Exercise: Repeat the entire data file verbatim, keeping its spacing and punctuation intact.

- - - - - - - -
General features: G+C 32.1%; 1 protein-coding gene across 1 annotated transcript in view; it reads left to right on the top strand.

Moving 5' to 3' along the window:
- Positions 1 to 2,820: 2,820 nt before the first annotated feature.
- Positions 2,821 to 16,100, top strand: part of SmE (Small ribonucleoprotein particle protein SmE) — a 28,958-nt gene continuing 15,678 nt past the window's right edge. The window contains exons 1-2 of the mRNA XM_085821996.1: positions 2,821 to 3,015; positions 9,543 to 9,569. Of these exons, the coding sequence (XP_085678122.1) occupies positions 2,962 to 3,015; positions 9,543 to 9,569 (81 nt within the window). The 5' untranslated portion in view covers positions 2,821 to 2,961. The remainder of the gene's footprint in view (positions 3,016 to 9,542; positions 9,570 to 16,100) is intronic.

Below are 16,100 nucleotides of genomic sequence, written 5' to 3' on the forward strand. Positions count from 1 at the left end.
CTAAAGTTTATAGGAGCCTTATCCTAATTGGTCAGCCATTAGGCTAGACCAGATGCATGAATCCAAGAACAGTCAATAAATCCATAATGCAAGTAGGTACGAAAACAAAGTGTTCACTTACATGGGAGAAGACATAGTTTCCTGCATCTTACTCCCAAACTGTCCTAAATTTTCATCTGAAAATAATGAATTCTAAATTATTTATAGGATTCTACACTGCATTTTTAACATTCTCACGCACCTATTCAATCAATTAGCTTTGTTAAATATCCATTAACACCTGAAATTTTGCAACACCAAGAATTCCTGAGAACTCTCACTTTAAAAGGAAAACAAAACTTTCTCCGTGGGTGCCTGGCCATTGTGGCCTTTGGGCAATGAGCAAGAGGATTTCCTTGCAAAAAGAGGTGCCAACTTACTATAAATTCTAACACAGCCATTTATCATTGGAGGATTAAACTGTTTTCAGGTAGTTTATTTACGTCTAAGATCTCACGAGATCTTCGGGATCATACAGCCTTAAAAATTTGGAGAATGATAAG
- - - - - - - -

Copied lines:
General features: G+C 32.1%; 1 protein-coding gene across 1 annotated transcript in view; it reads left to right on the top strand.

Moving 5' to 3' along the window:
- Positions 1 to 2,820: 2,820 nt before the first annotated feature.
- Positions 2,821 to 16,100, top strand: part of SmE (Small ribonucleoprotein particle protein SmE) — a 28,958-nt gene continuing 15,678 nt past the window's right edge. The window contains exons 1-2 of the mRNA XM_085821996.1: positions 2,821 to 3,015; positions 9,543 to 9,569. Of these exons, the coding sequence (XP_085678122.1) occupies positions 2,962 to 3,015; positions 9,543 to 9,569 (81 nt within the window). The 5' untranslated portion in view covers positions 2,821 to 2,961. The remainder of the gene's footprint in view (positions 3,016 to 9,542; positions 9,570 to 16,100) is intronic.

Below are 16,100 nucleotides of genomic sequence, written 5' to 3' on the forward strand. Positions count from 1 at the left end.
CTAAAGTTTATAGGAGCCTTATCCTAATTGGTCAGCCATTAGGCTAGACCAGATGCATGAATCCAAGAACAGTCAATAAATCCATAATGCAAGTAGGTACGAAAACAAAGTGTTCACTTACATGGGAGAAGACATAGTTTCCTGCATCTTACTCCCAAACTGTCCTAAATTTTCATCTGAAAATAATGAATTCTAAATTATTTATAGGATTCTACACTGCATTTTTAACATTCTCACGCACCTATTCAATCAATTAGCTTTGTTAAATATCCATTAACACCTGAAATTTTGCAACACCAAGAATTCCTGAGAACTCTCACTTTAAAAGGAAAACAAAACTTTCTCCGTGGGTGCCTGGCCATTGTGGCCTTTGGGCAATGAGCAAGAGGATTTCCTTGCAAAAAGAGGTGCCAACTTACTATAAATTCTAACACAGCCATTTATCATTGGAGGATTAAACTGTTTTCAGGTAGTTTATTTACGTCTAAGATCTCACGAGATCTTCGGGATCATACAGCCTTAAAAATTTGGAGAATGATAAG